Rebuilding Haiti must start from the ground up, with agricultural education
In July 2010, Greg Cronin and Dan O'Toole traveled to Port-au-Prince as volunteers with J/P HRO, who administers an IDP camp of 50,000+ in the area of Petionville (former golf course/ country club). With such a large population density in so small a space, the grounds had become mostly devegetated except for some trees, and the soil retained little to no humus with mostly exposed clay on the surface. Within this IDP camp, relatively steep slopes lead down to a medium-sized stream, creating a high risk of soil erosion in the case of a hurricane or tropical storm.
The idea was to use Vetiver grass (Chrysopogon zizanioides), an extremely hardy, transplantable, and accessible plant, to anchor the soil in places where it was likely to erode and potentially cause damage to people and their shelters. Vetiver was introduced to Haiti in the 1940s and has since been a major export, extract from its roots being used in nearly all western perfumes. Whereas many grasses send their roots horizontally along the upper layer of topsoil, Vetiver has an extensive network of roots that extend vertically, upwards of 3 meters below ground surface, making it quite ideal as a soil stabilizer. It is also non-invasive and far more commonly propagated by means of transplants than by seed, which was essential to the timetable of this project. It's a very handsome plant as well, making this project as much a community beautification effort as a disaster relief effort.
We found a big patch of the stuff less than a kilometer from camp, on the same property as the man who owns Petionville country club, where the IDP camp is located. After some negotiations, the project was a go. It started out just the two of us, but not for long. We were soon joined by a very knowledgeable Haitian named Petit Jacques, who instructed us in the best way to prepare the transplants. The mature plant has to be wrested from the soil by some strong blows with a pickax. Only the initial root mass is necessary, so you really don't have to dig too deep. Once out of the ground, each mature plant can be subdivided with strong, sharp blows from the pickax into upwards of 20 transplants. The blades of grass can then be cut down to only about 6 inches or 1 foot from the root mass in order to stimulate root growth once transplanted; this also cuts down on the weight of what you need to transport.
Once subdivided into individual transplants, we soaked the roots in buckets of water (which may or may not have been necessary) and hiked them into camp as well as the hill overlooking camp. We welcomed involvement from any Haitians interested in helping, and soon had a workforce of about 30, which was more than enough to carry out this project quickly. In the course of 3 or 4 days, we had transplanted upwards of 200-300 plants into and around the camp. We loosened the soil around each transplant with some strong blows from a pickax, used the water from the buckets to water the plants, and encouraged everyone involved to continue watering the plants in the coming weeks and months.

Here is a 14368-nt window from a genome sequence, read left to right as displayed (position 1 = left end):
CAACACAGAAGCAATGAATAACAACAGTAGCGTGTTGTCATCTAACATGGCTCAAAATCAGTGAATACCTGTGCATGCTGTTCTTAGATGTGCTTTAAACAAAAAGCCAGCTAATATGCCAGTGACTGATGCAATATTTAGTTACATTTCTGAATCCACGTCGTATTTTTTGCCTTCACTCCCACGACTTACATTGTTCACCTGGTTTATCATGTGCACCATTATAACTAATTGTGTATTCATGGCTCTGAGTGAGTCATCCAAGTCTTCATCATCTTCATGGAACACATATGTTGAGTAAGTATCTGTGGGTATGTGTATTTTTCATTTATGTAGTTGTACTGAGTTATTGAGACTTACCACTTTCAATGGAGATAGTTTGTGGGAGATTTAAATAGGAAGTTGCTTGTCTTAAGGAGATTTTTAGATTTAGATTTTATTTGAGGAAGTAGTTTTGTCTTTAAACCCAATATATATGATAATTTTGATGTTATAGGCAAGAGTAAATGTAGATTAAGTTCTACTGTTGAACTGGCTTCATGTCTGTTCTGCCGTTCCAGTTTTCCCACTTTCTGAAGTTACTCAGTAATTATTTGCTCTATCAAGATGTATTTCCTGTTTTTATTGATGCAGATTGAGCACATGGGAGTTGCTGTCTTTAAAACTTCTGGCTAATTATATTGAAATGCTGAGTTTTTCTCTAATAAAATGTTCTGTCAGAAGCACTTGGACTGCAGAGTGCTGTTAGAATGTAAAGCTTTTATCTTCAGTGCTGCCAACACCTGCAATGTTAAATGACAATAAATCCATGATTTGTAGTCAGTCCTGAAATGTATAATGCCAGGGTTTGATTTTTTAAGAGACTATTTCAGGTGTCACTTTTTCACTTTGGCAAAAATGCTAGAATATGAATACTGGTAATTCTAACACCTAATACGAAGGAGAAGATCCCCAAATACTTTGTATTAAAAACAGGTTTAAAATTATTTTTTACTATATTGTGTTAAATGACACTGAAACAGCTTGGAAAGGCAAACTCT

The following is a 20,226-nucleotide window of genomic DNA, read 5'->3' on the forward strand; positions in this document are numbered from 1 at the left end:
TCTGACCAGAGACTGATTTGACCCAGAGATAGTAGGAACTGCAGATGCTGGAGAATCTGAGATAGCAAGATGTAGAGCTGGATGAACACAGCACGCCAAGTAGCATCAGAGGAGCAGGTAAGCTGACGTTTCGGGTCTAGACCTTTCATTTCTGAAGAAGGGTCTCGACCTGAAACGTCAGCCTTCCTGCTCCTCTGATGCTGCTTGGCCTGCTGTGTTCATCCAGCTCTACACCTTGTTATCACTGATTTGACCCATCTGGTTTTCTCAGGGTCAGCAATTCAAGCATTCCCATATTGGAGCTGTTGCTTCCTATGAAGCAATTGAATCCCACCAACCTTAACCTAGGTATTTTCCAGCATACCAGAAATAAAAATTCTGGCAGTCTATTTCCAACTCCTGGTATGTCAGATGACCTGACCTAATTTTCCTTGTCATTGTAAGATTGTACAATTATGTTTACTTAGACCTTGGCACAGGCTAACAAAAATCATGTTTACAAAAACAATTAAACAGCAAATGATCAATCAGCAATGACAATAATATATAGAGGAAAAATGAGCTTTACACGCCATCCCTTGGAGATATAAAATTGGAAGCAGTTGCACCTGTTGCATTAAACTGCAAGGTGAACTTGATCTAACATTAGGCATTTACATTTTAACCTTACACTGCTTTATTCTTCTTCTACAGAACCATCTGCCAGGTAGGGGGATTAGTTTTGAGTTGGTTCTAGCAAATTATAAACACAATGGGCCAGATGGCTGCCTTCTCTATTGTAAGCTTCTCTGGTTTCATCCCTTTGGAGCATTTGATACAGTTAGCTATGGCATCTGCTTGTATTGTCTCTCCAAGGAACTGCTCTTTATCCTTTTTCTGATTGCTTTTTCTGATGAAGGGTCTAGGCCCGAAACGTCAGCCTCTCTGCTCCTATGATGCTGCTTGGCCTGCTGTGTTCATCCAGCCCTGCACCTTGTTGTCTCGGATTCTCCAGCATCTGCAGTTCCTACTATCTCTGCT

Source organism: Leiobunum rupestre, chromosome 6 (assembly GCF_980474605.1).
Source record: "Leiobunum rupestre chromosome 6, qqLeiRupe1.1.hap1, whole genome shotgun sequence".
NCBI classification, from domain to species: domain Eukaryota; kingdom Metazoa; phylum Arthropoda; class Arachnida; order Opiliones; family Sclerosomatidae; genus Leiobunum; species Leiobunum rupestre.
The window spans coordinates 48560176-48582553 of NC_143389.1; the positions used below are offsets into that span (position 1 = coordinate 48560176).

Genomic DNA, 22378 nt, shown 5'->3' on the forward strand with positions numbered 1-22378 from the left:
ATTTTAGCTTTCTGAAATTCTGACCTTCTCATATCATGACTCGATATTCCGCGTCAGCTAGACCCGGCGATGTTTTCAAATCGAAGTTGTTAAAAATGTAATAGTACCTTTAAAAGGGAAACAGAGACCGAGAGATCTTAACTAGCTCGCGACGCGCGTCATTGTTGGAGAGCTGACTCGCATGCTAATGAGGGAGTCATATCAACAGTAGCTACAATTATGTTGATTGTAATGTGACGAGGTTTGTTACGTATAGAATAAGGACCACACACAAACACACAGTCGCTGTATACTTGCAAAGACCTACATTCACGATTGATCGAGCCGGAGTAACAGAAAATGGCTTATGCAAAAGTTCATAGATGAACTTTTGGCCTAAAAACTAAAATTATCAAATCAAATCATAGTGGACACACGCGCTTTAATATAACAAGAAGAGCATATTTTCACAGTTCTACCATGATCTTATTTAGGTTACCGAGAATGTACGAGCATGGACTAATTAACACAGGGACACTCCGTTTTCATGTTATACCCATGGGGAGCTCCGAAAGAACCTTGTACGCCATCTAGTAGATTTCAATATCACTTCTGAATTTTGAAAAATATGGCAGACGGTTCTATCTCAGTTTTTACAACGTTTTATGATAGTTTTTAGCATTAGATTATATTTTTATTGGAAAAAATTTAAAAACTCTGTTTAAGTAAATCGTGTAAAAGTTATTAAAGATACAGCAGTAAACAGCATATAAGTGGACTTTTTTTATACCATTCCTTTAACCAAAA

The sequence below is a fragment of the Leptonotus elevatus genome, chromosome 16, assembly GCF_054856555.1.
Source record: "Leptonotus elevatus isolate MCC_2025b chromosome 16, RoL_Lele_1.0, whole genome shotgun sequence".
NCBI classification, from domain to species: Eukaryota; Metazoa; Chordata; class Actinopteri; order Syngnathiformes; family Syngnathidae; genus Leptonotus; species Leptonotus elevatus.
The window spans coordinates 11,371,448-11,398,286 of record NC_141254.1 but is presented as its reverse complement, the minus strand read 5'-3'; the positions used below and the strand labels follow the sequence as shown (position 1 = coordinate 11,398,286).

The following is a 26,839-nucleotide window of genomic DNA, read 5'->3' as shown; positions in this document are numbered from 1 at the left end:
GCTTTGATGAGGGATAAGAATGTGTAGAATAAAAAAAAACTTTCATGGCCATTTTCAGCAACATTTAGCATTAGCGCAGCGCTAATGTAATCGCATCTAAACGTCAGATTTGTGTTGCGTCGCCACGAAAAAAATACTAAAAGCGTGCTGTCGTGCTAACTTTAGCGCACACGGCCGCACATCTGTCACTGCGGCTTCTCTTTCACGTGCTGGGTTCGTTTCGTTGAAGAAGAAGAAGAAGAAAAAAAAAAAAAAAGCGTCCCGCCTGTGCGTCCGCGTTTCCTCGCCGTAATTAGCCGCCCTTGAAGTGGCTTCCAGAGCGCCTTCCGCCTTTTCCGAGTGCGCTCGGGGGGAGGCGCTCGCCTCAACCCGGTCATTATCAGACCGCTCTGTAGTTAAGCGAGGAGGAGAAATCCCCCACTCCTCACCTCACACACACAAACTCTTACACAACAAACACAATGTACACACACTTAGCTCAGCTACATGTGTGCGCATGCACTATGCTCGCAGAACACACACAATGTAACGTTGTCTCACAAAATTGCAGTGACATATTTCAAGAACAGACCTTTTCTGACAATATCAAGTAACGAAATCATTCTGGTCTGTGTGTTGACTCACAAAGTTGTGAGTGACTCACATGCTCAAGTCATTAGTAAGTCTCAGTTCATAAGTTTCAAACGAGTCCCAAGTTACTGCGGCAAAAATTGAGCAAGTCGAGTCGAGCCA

Greg and I self-financed the initial phase of this project and we tried to give each worker a dollar a day for a couple hours of hard manual labor. In the short-term, this was a very successful cash-for-work program that people really seemed to welcome. Haitians know the economic potential of Vetiver, and most seemed pleased to have it around camp.
Six Months Later
Greg and I returned six months later to check up on the plants themselves and to speak to the people involved about their impression of the project on a whole. Despite the poor condition of the soil and a tropical storm in the interim, I would say more than 50% of the plants survived and thrived. Most of those that did not survive were removed by U.N. troops in order to expand car and truck traffic to a military station that was erected after we left. The project, as successful as it was in the short term, was continued under J/P for a short time after we left, but with no funding provided for this additional phase of work, social conflicts prohibited its success. There were some pockmarks still present at the original harvest site, though the original patch of Vetiver was not largely impacted at all, despite our removing upwards of 20 or 30 mature plants.
This line of Vetiver on a hill overlooking camp should catch any soil run-off from continued hurricanes or tropical storms. In an agricultural setting, this technique would be ideal for creating garden terraces, particularly if combined with plantings of edible nitrogen-fixing trees, such as Leucaena.
Many plants survived even in the close confines of camp, which gets tons of foot traffic. These plants are now mature only half a year later, and could potentially be harvested, subdivided, and transplanted again without having to go back to the original harvest site.
Some folks are growing squash to climb up mature Vetiver plants. Other folks used mature plants for drying clothes. There are a number of other uses as well, including as a biofuel that could potentially help stem deforestation from charcoal production.
In ecological terms, the project was a success. In social terms, the project was a success in the short term, but required better cooperation and communication between administrators and laborers to have continued in the long term. All in all, it is a reproducible work project that can prevent soil erosion in IDP camps in Port-au-Prince, and create agricultural terraces outside of the city. Feel free to contact me with questions or comments at firstname.lastname@example.org.